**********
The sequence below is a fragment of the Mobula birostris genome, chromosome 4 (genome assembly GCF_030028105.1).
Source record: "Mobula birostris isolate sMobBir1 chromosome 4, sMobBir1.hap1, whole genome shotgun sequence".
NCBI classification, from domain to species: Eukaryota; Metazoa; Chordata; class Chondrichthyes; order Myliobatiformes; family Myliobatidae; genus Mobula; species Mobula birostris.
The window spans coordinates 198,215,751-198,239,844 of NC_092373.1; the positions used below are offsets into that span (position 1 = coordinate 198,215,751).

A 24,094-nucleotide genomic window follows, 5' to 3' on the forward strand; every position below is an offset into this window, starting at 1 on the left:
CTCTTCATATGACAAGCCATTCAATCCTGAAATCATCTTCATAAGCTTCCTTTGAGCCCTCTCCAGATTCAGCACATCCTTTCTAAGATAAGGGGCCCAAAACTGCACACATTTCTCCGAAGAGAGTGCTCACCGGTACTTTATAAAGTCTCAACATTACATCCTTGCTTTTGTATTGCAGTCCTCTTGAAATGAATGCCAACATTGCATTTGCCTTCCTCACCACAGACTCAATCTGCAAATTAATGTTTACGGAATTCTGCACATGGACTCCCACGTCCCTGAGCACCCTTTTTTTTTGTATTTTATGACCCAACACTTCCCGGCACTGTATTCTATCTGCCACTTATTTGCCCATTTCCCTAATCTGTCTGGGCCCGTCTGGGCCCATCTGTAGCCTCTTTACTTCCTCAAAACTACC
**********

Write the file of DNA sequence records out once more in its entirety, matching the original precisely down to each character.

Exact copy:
The sequence below is a fragment of the Mobula birostris genome, chromosome 4 (genome assembly GCF_030028105.1).
Source record: "Mobula birostris isolate sMobBir1 chromosome 4, sMobBir1.hap1, whole genome shotgun sequence".
NCBI classification, from domain to species: Eukaryota; Metazoa; Chordata; class Chondrichthyes; order Myliobatiformes; family Myliobatidae; genus Mobula; species Mobula birostris.
The window spans coordinates 198,215,751-198,239,844 of NC_092373.1; the positions used below are offsets into that span (position 1 = coordinate 198,215,751).

A 24,094-nucleotide genomic window follows, 5' to 3' on the forward strand; every position below is an offset into this window, starting at 1 on the left:
CTCTTCATATGACAAGCCATTCAATCCTGAAATCATCTTCATAAGCTTCCTTTGAGCCCTCTCCAGATTCAGCACATCCTTTCTAAGATAAGGGGCCCAAAACTGCACACATTTCTCCGAAGAGAGTGCTCACCGGTACTTTATAAAGTCTCAACATTACATCCTTGCTTTTGTATTGCAGTCCTCTTGAAATGAATGCCAACATTGCATTTGCCTTCCTCACCACAGACTCAATCTGCAAATTAATGTTTACGGAATTCTGCACATGGACTCCCACGTCCCTGAGCACCCTTTTTTTTTGTATTTTATGACCCAACACTTCCCGGCACTGTATTCTATCTGCCACTTATTTGCCCATTTCCCTAATCTGTCTGGGCCCGTCTGGGCCCATCTGTAGCCTCTTTACTTCCTCAAAACTACC